Maile Speakman’s dissertation “Coding the City: Race, Affect, and Techno-Capitalism in Contemporary Havana” is an ethnography of the social, spatial, economic, and affective impact of U.S. technology platforms in Havana. She is particularly interested in how histories of slavery, colonialism, and U.S. imperialism intersect with Havana’s digital markets and how U.S. executives imagine Cuba as a techno-capitalist frontier. She also charts the relationship between gentrification, platform tourism, and racial exclusion in Havana’s cityscape. Her project draws on fourteen months of ethnographic research in Havana and elsewhere with U.S. venture capitalists, multinational technology corporation executives, Google affiliates, fiber optics specialists, Airbnb guests and hosts, local entrepreneurs, and social media influencers. Her secondary field sites are Silicon Valley and Montego Bay, Jamaica, where she attended a conference called Tech Beach to interview high profile tech executives about their visions of the Caribbean.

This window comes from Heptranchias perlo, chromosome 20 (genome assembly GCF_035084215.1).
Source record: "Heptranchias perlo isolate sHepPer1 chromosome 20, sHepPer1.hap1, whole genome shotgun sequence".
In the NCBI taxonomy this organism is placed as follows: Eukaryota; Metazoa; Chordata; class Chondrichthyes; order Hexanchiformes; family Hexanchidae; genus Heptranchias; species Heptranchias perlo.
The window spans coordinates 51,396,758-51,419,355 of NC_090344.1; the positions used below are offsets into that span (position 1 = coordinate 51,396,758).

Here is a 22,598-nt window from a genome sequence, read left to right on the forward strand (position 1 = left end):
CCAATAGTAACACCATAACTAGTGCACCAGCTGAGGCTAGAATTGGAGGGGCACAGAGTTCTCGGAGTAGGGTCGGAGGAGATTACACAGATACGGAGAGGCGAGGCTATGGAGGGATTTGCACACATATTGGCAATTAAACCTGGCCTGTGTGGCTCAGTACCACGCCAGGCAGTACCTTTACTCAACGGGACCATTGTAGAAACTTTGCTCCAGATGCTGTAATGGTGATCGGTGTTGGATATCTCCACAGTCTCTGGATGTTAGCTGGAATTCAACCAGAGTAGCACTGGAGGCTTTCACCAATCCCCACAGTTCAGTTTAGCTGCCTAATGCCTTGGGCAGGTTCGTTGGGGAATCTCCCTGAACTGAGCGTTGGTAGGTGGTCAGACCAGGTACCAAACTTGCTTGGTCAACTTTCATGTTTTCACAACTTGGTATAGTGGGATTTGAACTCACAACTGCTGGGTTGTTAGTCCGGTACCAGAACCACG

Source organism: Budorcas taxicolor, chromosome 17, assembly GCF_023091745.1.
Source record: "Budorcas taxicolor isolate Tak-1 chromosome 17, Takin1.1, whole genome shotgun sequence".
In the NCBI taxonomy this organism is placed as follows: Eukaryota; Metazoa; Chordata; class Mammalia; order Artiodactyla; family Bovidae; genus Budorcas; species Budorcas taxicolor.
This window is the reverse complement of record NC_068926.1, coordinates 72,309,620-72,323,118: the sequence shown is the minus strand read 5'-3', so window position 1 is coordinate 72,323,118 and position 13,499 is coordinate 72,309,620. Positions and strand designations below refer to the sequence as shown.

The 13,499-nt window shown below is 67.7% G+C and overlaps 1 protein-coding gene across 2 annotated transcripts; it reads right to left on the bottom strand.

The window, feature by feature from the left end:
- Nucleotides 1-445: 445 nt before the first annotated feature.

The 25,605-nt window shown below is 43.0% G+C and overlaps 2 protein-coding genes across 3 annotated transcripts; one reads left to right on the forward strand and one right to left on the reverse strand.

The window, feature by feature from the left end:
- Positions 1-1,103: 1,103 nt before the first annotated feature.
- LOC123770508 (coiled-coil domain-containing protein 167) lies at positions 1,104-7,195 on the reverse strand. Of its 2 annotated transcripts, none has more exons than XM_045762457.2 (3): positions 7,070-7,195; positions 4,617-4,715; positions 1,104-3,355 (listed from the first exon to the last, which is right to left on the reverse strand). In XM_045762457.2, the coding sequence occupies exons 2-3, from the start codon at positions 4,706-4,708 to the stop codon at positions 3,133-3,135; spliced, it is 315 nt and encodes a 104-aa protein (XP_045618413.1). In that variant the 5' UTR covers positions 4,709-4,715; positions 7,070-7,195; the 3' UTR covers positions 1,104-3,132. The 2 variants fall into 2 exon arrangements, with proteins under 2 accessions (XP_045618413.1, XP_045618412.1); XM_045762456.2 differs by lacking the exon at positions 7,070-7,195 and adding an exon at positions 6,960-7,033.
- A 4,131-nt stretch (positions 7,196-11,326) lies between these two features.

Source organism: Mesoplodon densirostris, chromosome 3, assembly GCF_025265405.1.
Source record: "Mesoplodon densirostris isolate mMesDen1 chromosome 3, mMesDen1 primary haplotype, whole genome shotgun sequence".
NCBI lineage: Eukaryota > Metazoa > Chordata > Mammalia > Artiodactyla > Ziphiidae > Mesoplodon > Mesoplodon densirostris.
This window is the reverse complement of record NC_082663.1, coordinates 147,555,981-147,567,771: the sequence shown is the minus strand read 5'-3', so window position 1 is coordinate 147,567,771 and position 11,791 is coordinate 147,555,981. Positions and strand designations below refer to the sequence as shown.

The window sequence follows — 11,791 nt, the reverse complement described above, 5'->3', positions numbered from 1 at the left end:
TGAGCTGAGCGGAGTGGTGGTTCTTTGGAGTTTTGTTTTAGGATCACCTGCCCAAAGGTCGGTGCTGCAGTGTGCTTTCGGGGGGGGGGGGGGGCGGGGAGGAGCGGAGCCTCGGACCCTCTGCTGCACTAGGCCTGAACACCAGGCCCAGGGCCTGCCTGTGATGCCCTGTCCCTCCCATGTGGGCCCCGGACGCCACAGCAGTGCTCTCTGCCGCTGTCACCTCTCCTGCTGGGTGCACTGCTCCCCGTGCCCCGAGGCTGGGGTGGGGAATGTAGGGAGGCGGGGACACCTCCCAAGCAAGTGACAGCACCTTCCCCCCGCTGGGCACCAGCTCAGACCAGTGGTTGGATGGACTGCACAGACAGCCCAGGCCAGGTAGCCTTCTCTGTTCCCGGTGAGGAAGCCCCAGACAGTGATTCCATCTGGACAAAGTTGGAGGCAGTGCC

Maile first started living and studying in Havana in 2007 as an exchange student at ISA Universidad de las Artes. Since then, she has received a B.A. in Sociology/Anthropology summa cum laude from Lewis & Clark College and an M.A. with distinction in Latin American Studies from Tulane University. Her M.A. thesis documented how different networks of intellectuals in Havana have circulated queer theory in the past twenty years.
Maile has presented her work at Vrije University in Amsterdam, Harvard University, and a number of annual association meetings. In 2017 and 2018, she also worked as an editorial assistant for Social Text where she organized the The Here and Now of Dispossession: A Social Text Symposium.